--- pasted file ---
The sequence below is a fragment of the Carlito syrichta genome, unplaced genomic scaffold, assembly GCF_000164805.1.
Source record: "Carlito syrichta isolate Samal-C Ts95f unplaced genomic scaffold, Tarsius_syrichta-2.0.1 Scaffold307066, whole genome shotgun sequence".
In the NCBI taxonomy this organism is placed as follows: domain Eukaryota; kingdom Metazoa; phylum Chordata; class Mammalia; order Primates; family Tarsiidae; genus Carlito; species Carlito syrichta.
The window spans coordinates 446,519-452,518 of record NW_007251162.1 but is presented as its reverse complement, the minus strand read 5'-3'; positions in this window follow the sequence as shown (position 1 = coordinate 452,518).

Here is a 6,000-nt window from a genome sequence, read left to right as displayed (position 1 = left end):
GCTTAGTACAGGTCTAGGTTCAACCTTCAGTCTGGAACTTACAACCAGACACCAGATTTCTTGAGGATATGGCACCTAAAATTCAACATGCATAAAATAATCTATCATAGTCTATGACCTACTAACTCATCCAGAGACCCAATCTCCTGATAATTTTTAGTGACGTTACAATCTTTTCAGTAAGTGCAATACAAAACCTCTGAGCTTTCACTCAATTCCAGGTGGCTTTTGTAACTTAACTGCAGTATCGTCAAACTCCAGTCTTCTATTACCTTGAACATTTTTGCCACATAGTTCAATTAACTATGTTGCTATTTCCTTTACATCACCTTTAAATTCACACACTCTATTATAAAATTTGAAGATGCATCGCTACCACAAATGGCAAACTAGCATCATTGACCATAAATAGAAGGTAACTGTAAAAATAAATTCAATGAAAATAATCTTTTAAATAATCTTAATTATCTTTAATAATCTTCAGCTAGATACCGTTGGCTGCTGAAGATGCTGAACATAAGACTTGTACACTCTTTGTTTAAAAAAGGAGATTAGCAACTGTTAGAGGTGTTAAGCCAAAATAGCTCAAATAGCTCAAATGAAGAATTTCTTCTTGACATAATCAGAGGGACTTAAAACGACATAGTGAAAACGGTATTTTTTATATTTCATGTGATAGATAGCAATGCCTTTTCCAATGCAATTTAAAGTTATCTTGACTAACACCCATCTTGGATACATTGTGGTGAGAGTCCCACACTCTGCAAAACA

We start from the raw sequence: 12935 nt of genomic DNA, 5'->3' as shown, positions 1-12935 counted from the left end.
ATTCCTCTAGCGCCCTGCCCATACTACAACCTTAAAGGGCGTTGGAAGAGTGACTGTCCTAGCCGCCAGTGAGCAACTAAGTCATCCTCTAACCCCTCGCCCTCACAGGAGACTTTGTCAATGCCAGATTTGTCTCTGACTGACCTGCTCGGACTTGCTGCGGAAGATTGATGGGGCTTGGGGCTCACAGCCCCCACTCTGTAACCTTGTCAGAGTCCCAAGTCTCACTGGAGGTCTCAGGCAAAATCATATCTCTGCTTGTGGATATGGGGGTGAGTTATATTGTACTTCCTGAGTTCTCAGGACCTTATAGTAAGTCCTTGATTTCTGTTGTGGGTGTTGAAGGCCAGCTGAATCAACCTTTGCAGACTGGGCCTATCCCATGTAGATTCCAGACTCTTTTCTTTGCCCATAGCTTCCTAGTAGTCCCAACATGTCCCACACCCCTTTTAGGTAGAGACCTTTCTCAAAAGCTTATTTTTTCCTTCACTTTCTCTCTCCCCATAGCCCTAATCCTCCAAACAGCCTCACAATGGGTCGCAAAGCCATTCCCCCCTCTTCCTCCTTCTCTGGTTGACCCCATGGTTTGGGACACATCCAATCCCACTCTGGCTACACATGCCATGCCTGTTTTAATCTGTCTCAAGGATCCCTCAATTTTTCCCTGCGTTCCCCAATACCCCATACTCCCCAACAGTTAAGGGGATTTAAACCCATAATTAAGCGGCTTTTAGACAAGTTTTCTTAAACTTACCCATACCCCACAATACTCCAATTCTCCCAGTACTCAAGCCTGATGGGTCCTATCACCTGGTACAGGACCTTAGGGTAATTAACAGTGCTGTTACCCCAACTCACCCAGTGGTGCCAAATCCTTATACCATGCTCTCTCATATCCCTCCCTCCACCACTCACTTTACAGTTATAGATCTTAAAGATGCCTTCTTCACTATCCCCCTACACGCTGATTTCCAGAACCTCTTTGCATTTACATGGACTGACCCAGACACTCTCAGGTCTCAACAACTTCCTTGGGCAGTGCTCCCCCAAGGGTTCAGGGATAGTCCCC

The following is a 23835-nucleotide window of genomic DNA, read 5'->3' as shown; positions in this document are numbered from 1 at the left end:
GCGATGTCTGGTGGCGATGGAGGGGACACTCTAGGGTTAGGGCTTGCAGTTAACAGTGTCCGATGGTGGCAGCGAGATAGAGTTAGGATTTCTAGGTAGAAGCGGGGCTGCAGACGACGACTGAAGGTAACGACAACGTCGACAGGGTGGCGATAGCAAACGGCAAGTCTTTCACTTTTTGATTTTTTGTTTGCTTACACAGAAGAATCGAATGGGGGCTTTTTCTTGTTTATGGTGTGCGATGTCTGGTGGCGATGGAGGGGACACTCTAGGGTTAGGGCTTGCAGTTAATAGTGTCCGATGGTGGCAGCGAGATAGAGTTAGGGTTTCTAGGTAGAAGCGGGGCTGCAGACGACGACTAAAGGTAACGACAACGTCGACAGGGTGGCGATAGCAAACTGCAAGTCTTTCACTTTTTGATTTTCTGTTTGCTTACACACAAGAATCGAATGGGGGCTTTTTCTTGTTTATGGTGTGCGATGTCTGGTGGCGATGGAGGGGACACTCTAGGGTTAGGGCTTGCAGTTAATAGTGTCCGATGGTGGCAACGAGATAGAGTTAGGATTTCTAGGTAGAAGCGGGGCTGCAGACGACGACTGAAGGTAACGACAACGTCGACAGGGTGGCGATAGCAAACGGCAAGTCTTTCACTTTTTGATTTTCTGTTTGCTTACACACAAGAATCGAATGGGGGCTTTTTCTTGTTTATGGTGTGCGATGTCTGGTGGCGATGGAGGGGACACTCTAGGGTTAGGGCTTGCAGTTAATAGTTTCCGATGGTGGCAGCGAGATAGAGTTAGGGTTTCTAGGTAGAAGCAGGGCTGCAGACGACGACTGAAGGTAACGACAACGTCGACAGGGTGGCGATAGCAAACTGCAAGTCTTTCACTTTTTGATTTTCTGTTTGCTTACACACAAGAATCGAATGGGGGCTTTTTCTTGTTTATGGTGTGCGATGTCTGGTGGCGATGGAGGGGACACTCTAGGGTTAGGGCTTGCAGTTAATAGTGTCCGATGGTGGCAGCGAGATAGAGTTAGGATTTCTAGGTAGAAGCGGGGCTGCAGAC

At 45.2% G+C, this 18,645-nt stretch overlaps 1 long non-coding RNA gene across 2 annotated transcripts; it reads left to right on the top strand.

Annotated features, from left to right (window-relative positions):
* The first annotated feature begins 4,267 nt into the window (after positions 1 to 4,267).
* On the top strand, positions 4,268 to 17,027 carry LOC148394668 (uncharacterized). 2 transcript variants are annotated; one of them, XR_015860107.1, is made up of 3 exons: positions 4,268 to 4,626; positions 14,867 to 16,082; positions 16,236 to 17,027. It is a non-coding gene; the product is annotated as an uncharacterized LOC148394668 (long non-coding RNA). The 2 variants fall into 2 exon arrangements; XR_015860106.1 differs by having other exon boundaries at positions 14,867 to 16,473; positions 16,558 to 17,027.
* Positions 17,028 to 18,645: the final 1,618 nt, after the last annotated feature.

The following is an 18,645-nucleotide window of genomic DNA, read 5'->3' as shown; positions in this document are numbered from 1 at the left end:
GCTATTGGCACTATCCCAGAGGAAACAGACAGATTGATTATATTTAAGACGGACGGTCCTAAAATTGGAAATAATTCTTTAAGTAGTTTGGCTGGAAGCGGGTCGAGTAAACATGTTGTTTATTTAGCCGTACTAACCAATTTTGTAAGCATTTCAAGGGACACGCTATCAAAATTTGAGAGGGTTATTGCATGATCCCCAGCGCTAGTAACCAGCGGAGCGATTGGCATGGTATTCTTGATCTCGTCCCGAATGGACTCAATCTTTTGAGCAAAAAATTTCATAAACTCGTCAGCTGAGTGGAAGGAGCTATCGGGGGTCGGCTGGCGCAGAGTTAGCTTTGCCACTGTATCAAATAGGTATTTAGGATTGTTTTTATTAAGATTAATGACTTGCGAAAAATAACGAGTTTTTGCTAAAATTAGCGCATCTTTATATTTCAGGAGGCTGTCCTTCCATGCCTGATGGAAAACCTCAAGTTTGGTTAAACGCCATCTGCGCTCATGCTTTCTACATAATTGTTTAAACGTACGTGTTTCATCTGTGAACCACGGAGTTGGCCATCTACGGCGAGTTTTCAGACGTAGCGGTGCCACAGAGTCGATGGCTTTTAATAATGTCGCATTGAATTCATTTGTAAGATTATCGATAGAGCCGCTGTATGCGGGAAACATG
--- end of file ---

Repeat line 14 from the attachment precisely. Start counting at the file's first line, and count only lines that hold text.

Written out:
* On the top strand, positions 4,268 to 17,027 carry LOC148394668 (uncharacterized). 2 transcript variants are annotated; one of them, XR_015860107.1, is made up of 3 exons: positions 4,268 to 4,626; positions 14,867 to 16,082; positions 16,236 to 17,027. It is a non-coding gene; the product is annotated as an uncharacterized LOC148394668 (long non-coding RNA). The 2 variants fall into 2 exon arrangements; XR_015860106.1 differs by having other exon boundaries at positions 14,867 to 16,473; positions 16,558 to 17,027.